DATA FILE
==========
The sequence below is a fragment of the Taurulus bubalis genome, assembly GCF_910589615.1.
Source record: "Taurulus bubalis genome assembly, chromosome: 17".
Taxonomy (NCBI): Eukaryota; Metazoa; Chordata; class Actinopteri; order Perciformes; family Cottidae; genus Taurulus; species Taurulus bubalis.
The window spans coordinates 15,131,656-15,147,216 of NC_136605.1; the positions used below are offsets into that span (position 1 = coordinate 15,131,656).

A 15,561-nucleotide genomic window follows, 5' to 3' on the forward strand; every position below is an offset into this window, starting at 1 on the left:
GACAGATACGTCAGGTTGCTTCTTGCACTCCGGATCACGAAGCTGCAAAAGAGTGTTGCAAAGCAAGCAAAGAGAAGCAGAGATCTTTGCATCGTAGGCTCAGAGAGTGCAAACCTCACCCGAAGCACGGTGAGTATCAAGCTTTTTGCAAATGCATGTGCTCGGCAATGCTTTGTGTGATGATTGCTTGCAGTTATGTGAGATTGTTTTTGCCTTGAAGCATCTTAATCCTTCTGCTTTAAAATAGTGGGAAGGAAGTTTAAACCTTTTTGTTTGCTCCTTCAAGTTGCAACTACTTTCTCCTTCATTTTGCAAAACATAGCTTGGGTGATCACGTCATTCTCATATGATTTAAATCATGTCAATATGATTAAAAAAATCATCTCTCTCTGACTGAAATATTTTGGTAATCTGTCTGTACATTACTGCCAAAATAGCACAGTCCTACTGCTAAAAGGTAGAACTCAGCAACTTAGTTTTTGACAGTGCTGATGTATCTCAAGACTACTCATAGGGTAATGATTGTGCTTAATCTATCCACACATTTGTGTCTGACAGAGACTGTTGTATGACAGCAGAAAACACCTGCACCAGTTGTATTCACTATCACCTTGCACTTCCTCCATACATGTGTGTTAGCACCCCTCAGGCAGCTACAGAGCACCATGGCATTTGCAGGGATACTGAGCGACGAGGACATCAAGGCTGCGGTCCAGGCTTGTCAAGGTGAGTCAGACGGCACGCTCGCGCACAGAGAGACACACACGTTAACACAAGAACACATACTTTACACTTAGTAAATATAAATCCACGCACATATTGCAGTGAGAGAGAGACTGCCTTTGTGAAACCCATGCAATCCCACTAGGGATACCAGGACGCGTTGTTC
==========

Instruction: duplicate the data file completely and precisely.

The sequence below is a fragment of the Taurulus bubalis genome, assembly GCF_910589615.1.
Source record: "Taurulus bubalis genome assembly, chromosome: 17".
Taxonomy (NCBI): Eukaryota; Metazoa; Chordata; class Actinopteri; order Perciformes; family Cottidae; genus Taurulus; species Taurulus bubalis.
The window spans coordinates 15,131,656-15,147,216 of NC_136605.1; the positions used below are offsets into that span (position 1 = coordinate 15,131,656).

A 15,561-nucleotide genomic window follows, 5' to 3' on the forward strand; every position below is an offset into this window, starting at 1 on the left:
GACAGATACGTCAGGTTGCTTCTTGCACTCCGGATCACGAAGCTGCAAAAGAGTGTTGCAAAGCAAGCAAAGAGAAGCAGAGATCTTTGCATCGTAGGCTCAGAGAGTGCAAACCTCACCCGAAGCACGGTGAGTATCAAGCTTTTTGCAAATGCATGTGCTCGGCAATGCTTTGTGTGATGATTGCTTGCAGTTATGTGAGATTGTTTTTGCCTTGAAGCATCTTAATCCTTCTGCTTTAAAATAGTGGGAAGGAAGTTTAAACCTTTTTGTTTGCTCCTTCAAGTTGCAACTACTTTCTCCTTCATTTTGCAAAACATAGCTTGGGTGATCACGTCATTCTCATATGATTTAAATCATGTCAATATGATTAAAAAAATCATCTCTCTCTGACTGAAATATTTTGGTAATCTGTCTGTACATTACTGCCAAAATAGCACAGTCCTACTGCTAAAAGGTAGAACTCAGCAACTTAGTTTTTGACAGTGCTGATGTATCTCAAGACTACTCATAGGGTAATGATTGTGCTTAATCTATCCACACATTTGTGTCTGACAGAGACTGTTGTATGACAGCAGAAAACACCTGCACCAGTTGTATTCACTATCACCTTGCACTTCCTCCATACATGTGTGTTAGCACCCCTCAGGCAGCTACAGAGCACCATGGCATTTGCAGGGATACTGAGCGACGAGGACATCAAGGCTGCGGTCCAGGCTTGTCAAGGTGAGTCAGACGGCACGCTCGCGCACAGAGAGACACACACGTTAACACAAGAACACATACTTTACACTTAGTAAATATAAATCCACGCACATATTGCAGTGAGAGAGAGACTGCCTTTGTGAAACCCATGCAATCCCACTAGGGATACCAGGACGCGTTGTTC